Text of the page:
UK Government to ban taking photos while driving

Joanna Estrada
October 18, 2020

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It has been illegal to make a call, text and email when driving since 2003, but using a phone for things like filming, taking photos and scrolling through a music playlist were all still ok because they weren't "interactive communication".

The DfT has confirmed that a consultation has been launched on proposals to bring the law into line with modern technology.

Ministers rejected calls to ban the use of hands-free function, for example using a sat-nav in a phone cradle, as part of the consultation.

The use of mobile phones while driving causes four types of mutually non-exclusive distractions - visual, auditory, cognitive and manual/physical. The only times a mobile device can be used in the driver's hand is when safely parked up or when calling the emergency services. Effectively, this let people escape punishment by claiming they were browsing the web, taking a selfie or otherwise doing something that didn't involve chatting with others.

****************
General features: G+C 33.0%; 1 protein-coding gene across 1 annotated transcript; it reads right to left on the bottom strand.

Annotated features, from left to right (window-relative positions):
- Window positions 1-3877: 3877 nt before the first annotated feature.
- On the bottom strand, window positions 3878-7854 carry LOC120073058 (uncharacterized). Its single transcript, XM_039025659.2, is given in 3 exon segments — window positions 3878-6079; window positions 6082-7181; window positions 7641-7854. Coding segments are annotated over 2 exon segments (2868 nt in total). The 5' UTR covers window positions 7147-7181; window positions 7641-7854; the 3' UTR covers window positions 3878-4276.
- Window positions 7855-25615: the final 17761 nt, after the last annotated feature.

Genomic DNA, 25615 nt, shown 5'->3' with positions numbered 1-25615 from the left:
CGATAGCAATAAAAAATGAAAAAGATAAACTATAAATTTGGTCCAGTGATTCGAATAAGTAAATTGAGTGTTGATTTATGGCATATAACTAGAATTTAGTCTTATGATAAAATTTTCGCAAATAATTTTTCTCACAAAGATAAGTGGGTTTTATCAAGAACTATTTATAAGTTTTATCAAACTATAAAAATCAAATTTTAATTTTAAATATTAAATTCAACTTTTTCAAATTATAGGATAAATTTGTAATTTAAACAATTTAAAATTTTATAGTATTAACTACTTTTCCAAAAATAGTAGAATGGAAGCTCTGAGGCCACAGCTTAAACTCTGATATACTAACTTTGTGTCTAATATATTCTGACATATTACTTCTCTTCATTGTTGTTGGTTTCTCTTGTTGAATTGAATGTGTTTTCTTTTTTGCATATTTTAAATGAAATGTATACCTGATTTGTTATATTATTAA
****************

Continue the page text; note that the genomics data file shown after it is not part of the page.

Roads minister Baroness Vere said of hand-held phone use behind the wheel: "It's distracting and unsafe, and for too long risky drivers have been able to escape punishment, but this update will mean those doing the wrong thing will face the full force of the law". Mobile phone usage has developed into a primary source of driver distraction as it can induce drivers to take their attention off the road, thus making vehicle occupants more vulnerable to road crashes.

"It's distracting and unsafe and for too long risky drivers have been able to escape punishment, but this update will mean those doing the wrong thing will face the full force of the law".

The new law means that drivers who touch their phones for any reason when driving could get penalty points or even a fine.

"That's why we want to further strengthen the law to use a hand-held phone while driving illegally in a wide range of situations".

National Police Chiefs' Council spokesperson Chief Constable Anthony Bangham said forces would take "robust action" against anyone breaking the rules.

He said: "Using a mobile phone while driving is incredibly risky and being distracted at the wheel can change lives forever".

"Drivers who use a hand-held mobile phone are hindering their ability to spot hazards and react in time - putting people's lives at risk".

The ruling led two High Court judges to criticise the 16-year-old law on using mobile phones, which they said had failed to evolve with the rise of smartphones.

This shockingly revealed that drives used their phones on 86.5 percent of journeys on average.

Other reports by Click Lancashire

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